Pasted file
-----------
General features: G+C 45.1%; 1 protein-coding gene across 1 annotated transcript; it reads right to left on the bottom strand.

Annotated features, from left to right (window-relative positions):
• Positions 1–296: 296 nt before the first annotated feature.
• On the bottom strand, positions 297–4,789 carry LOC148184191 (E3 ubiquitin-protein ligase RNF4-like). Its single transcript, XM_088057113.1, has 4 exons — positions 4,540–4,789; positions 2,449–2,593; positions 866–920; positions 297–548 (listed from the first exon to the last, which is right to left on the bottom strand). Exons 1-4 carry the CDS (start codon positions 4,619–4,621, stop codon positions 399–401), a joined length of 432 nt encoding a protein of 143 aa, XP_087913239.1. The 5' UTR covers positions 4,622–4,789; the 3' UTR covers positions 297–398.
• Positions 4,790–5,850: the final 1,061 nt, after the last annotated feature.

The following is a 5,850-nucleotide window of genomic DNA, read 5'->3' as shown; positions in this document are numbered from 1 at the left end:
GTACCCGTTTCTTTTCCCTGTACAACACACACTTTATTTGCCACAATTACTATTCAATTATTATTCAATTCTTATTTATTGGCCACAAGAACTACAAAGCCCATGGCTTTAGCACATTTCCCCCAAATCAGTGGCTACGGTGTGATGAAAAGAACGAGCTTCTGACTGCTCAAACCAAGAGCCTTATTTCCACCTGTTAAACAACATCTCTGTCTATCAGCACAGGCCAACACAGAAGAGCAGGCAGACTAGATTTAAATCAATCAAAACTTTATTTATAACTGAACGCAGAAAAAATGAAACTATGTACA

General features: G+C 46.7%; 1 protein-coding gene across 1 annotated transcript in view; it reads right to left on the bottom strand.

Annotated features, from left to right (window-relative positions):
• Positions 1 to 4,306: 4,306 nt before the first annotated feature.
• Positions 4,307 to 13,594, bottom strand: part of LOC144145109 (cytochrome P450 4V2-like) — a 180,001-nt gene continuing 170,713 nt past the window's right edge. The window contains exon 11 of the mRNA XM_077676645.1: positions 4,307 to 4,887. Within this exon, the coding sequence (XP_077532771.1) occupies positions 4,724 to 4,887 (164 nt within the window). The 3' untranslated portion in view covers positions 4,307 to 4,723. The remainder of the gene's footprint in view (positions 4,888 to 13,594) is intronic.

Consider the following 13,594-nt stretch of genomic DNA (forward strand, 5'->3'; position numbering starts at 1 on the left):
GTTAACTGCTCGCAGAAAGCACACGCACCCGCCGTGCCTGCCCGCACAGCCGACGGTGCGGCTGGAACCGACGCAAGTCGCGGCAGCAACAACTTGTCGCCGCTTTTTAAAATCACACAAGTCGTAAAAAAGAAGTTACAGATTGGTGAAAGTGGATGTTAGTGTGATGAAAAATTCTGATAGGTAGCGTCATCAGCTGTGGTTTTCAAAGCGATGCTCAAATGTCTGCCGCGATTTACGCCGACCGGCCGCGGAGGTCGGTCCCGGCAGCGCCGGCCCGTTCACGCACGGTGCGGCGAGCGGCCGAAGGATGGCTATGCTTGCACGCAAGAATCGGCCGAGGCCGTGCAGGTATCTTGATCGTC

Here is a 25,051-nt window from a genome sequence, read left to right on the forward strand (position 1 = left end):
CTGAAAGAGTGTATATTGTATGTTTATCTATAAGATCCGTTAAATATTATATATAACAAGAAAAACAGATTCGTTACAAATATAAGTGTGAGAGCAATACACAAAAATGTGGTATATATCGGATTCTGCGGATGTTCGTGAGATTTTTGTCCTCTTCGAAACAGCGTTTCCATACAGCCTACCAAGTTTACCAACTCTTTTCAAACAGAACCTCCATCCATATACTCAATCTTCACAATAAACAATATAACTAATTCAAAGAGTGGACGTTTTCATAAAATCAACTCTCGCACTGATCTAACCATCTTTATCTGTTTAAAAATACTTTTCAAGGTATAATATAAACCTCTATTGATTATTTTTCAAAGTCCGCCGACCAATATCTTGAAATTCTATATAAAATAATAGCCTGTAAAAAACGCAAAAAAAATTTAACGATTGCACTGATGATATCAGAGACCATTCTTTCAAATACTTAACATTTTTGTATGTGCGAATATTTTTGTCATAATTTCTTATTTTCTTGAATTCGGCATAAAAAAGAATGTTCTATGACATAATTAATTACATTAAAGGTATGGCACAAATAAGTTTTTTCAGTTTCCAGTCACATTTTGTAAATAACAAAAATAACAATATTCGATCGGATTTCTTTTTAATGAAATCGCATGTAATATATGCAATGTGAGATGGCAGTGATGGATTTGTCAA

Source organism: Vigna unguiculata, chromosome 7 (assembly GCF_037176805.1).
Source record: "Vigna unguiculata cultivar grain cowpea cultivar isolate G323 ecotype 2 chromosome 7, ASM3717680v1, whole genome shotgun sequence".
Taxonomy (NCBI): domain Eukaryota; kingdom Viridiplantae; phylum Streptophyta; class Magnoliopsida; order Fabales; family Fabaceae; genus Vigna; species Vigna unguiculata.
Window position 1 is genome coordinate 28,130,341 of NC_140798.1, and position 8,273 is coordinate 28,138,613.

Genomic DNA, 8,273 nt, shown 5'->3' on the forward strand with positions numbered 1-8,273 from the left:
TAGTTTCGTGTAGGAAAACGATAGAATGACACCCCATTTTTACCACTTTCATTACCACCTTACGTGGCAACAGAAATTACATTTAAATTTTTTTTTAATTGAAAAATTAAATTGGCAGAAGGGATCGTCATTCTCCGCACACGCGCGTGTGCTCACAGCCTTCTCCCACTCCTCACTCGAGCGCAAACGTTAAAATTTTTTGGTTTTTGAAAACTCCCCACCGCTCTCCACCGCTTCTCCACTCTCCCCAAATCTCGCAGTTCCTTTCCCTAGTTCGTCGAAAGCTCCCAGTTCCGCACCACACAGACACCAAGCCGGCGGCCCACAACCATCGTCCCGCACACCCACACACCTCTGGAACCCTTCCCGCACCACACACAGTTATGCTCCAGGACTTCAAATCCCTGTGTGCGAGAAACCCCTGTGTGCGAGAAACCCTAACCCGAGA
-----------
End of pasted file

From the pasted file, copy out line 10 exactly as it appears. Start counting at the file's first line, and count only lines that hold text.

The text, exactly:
• Positions 1 to 4,306: 4,306 nt before the first annotated feature.